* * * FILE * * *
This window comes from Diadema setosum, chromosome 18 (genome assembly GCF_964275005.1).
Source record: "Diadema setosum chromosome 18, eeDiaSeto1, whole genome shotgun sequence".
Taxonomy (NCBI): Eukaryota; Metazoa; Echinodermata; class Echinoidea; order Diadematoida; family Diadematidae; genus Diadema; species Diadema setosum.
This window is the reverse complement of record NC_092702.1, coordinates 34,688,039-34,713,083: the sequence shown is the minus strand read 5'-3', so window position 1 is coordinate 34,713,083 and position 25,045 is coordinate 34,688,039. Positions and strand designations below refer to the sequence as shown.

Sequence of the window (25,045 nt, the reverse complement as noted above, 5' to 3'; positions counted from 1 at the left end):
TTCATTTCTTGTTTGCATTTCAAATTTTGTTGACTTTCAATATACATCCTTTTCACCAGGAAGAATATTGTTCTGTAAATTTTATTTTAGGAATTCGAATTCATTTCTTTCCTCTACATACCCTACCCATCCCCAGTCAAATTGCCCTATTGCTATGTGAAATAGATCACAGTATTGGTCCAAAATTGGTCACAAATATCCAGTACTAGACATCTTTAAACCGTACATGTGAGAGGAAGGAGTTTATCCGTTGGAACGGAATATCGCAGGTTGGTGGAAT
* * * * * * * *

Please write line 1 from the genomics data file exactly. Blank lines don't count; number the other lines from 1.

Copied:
This window comes from Diadema setosum, chromosome 18 (genome assembly GCF_964275005.1).